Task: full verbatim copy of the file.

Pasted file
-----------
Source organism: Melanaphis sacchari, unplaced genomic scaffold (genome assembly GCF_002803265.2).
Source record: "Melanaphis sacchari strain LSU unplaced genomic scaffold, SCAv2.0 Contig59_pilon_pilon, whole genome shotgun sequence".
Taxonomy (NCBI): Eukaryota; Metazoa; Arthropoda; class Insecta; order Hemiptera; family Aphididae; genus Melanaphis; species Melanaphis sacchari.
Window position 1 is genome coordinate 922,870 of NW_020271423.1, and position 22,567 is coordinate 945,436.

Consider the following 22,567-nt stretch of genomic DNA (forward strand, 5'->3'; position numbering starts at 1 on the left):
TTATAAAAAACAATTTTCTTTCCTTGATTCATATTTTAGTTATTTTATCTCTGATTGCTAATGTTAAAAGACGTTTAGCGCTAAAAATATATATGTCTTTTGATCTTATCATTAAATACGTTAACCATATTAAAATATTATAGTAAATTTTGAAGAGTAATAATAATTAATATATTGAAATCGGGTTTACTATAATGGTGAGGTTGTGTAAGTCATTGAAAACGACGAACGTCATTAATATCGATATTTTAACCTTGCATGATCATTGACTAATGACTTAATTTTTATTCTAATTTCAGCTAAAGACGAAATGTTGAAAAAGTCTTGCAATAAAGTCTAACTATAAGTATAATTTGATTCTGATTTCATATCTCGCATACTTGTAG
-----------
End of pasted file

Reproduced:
Source organism: Melanaphis sacchari, unplaced genomic scaffold (genome assembly GCF_002803265.2).
Source record: "Melanaphis sacchari strain LSU unplaced genomic scaffold, SCAv2.0 Contig59_pilon_pilon, whole genome shotgun sequence".
Taxonomy (NCBI): Eukaryota; Metazoa; Arthropoda; class Insecta; order Hemiptera; family Aphididae; genus Melanaphis; species Melanaphis sacchari.
Window position 1 is genome coordinate 922,870 of NW_020271423.1, and position 22,567 is coordinate 945,436.

Consider the following 22,567-nt stretch of genomic DNA (forward strand, 5'->3'; position numbering starts at 1 on the left):
TTATAAAAAACAATTTTCTTTCCTTGATTCATATTTTAGTTATTTTATCTCTGATTGCTAATGTTAAAAGACGTTTAGCGCTAAAAATATATATGTCTTTTGATCTTATCATTAAATACGTTAACCATATTAAAATATTATAGTAAATTTTGAAGAGTAATAATAATTAATATATTGAAATCGGGTTTACTATAATGGTGAGGTTGTGTAAGTCATTGAAAACGACGAACGTCATTAATATCGATATTTTAACCTTGCATGATCATTGACTAATGACTTAATTTTTATTCTAATTTCAGCTAAAGACGAAATGTTGAAAAAGTCTTGCAATAAAGTCTAACTATAAGTATAATTTGATTCTGATTTCATATCTCGCATACTTGTAG